Star Party Friday, February 16, 6:30pm Fort Nugent Park, Oak Harbor Explore the night sky and view distant galaxies, planets and nebulas at this free public Star Party hosted by the Island County Astronomical Society (ICAS). No telescope is needed and people of all ages are welcome to attend. Be sure and dress warmly and note that the event will be canceled if the weather is cloudy. For more information, contact Bob Scott at ICAS_ President@outlook.com, or visit www.icas-wa. org.

Sherlock Holmes and the American Problem Fridays, February 16 & 23, 7:30pm Saturdays, February 17 & 24, 7:30pm Sunday, February 18, 2:00pm Whidbey Island Center for the Arts, Langley Adult $22 / Senior $18 / Youth $15 / Military $18 / Matinee $15 The American Wild West and Victorian England collide in this original adventure tale. The year is 1887, the occasion is Queen Victoria’s Jubilee, and the coincidences are suspiciously piling up. Seattle actor/director R. Hamilton Wright brings his Seattle Rep 2015

hit just in time for the Langley murder mystery weekend. For tickets or more information, visit www.wicaonline.org or call (360) 221-8262.

Comedy Night #5 Friday, February 16, 8:00pm Penn Cove Taproom, Coupeville No cover. For more information, call (360) 682-5747 or visit www.penncovebrewing.com

Relay for Life Flapjack Fundraiser Saturday, February 17, 9:00am-11:00am Zorba’s Restaurant, Oak Harbor Enjoy a short stack for a tall cause! $10 for adults, $7 for children. Proceeds benefit the IDEX Health & Science Relay for Life team. Zorba’s is located at 32955 SR 20.

Red Wine & Chocolate Tour Saturday, February 17, 11:00am-5:00pm Sunday, February 18, 11:00am-5:00pm Venues include: Blooms Winery Tasting Room, Comforts Winery & Vineyard, Holes Harbor Cellars, Spoiled Dog Winery and Whidbey Island Distillery. Enjoy fine wines & spirits made on Whidbey, along with decadent chocolate treats & a souvenir glass to keep. Tickets available at the venues listed or online at www.brownpapertickets.com/event/3157029

Nordiska Folkdancers of Seattle Saturday, February 17, 12:00pm Whidbey Island Nordic Lodge, Coupeville $10 donation requested Nordiska Folkdancers of Seattle is a performance ensemble presenting traditional dances and music of Scandinavia – Sweden, Norway, Denmark, Finland, and Iceland. Whidbey Island Nordic Lodge is located at 63 Jacobs Rd.

Coupeville Lions Scholarship Auction & Dinner Saturday, February 17, 5:00pm-8:30pm Oak Harbor Elks Lodge Tickets: $40 A fast paced evening of live and silent auctions, cheese platters and wine choices by bayleaf, full family style dinner by the Elks, homemade dessert auction and more. Auction proceeds fund scholarships for this year’s qualified Coupeville High School senior applicants seeking higher education. For tickets and more information, call (360) 678-4105.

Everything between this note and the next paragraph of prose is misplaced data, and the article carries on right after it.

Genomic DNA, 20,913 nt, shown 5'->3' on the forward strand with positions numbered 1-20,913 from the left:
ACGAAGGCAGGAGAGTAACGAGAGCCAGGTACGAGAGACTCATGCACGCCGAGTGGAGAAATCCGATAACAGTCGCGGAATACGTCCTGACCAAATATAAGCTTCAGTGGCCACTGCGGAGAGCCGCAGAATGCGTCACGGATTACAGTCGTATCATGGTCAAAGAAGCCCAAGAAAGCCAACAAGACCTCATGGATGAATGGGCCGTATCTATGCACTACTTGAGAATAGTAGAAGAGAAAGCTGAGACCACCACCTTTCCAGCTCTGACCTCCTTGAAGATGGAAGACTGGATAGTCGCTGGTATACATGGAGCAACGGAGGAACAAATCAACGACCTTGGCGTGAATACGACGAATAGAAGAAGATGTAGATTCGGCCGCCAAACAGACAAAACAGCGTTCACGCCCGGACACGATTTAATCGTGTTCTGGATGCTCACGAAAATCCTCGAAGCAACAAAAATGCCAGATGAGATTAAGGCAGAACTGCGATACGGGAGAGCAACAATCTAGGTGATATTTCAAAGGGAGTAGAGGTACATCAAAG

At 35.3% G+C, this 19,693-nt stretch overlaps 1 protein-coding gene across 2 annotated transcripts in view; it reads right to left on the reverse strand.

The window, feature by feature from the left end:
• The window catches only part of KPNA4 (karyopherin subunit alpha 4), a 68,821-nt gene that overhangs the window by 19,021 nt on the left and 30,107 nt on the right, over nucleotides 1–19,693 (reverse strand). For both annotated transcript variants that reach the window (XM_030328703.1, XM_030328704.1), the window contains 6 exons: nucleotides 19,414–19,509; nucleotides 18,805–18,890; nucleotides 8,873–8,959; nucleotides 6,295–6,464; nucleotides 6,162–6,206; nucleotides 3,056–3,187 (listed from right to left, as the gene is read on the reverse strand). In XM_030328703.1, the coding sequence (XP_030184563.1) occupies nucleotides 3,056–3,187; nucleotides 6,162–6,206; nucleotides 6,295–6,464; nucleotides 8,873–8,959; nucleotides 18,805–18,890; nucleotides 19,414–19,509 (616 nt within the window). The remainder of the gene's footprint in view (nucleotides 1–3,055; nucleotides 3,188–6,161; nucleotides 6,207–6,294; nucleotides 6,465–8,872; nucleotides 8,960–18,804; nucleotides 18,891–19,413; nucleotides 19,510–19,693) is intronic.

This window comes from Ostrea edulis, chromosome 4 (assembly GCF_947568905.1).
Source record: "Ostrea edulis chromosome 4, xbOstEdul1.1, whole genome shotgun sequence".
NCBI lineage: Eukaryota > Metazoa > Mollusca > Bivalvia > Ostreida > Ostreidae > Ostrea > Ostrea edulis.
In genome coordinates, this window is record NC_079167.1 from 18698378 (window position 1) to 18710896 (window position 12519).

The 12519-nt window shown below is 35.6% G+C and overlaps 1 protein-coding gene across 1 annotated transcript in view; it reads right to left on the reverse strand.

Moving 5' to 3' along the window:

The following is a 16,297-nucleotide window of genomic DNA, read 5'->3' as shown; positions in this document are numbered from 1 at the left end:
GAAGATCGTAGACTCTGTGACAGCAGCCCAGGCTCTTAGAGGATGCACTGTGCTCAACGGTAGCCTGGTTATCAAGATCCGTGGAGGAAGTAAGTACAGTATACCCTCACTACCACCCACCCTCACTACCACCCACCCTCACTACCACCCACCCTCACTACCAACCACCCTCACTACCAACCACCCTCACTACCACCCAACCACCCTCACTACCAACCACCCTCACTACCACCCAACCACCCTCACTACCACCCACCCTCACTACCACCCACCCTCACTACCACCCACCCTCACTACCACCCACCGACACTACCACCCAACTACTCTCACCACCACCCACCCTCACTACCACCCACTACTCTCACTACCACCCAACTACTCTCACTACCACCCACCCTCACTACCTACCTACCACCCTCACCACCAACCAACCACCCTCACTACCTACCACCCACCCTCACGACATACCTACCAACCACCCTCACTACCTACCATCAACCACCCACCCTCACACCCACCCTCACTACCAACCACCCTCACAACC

Live Music: Mussel Flats Saturday, February 17, 7:00pm-10:00pm Penn Cove Taproom, Coupeville Mussel Flats is a classic rock/blues band living and playing music on Whidbey Island. No cover. For more information, call (360) 682-5747 or visit www.penncovebrewing.com

The Round Whidbey Island 3 Wednesday, February 21, 7:30pm Whidbey Island Center for the Arts, Langley All Seats $15 Enjoy this unique evening of collaborative arts-music, poetry, and painting. The Round Whidbey Island was born out of collaboration with Seattle’s Fremont Abbey, a multi-artist event showcasing musicians/songwriters, slam poets, and a live painter on the stage simultaneously. For tickets or more information, visit www.wicaonline.org or call (360) 221-8262.

Fort Ebey Kettles Trail Run Saturday, February 24, 9:00am-4:00pm Fort Ebey State Park, Coupeville Come run a 5k, 10k, Half Marathon, and Marathon at Fort Ebey State Park! Post-race snacks, drinks, awards, and raffles to follow. For more information, contact Eric Bone at (206) 291-8250 or go to http://nwtrailruns.com/events/fort-ebey-kettles-trail-run/. The event also loves and needs volunteers! Contact Gretchen Walla at (206) 550-4699 or email wallagretchen@gmail.com for volunteer details.

Upcoming Sno-Isle Library Events See schedule below Cost: Free Chronic Pain Self-Management Workshop Thursdays, February 15 & 22, 1:00pm-3:30pm Coupeville Library Meeting Room This workshop offers tools support and information for those with on-going pain to help manage their pain and live better. Classes are free. Preregistration is required. Please contact Debbie Metz (360) 321-1621 to register.

Tuesday, February 20, 6:30pm-8:00pm Oak Hall, Room 306, SVC, Oak Harbor The theme for February is “Rust.” You may submit up to 3 photographs for discussion during the meeting to absolutescience@ hotmail.com. Whidbey Island Camera Club, a community club, is open to the public. For more information, email tina31543@comcast. net

Sound Water Stewards Wednesday, February 21, 1:00pm-2:00pm Freeland Library Sound Water Stewards are trained volunteers working in and around Island County for a healthy, sustainable Puget Sound and Salish Sea environment through education, community outreach, stewardship and citizen science. Applications are now being accepted for the upcoming 2018 class. The application deadline is February 28, 2018. For more information, and the application, visit http://soundwaterstewards.org/training.

Island County Master Gardener Foundation General Meeting Thursday, February 22, 6:00pm-8:00pm Coupeville Rec Hall, 905 Alexander St. Come and meet Seth Lugenbill, Island County’s Noxious Weed Control Coordinator. Early spring is the best time to learn to recognize and get ready to control troublesome weeds. Invasive, exotic weeds are also a serious problem in our precious native habitats and farmlands. Seth will be teaching us to identify invasive weeds and the best methods for controlling them. Snacks and social time begins at 6:00pm, followed by a brief, informative business meeting and cool raffle for door prizes.The continuing education program with Seth begins around 7:00pm. Island County Master Gardener Programs are FREE, and open to the public. For more information, contact Martha Hollis at (360) 240-5527.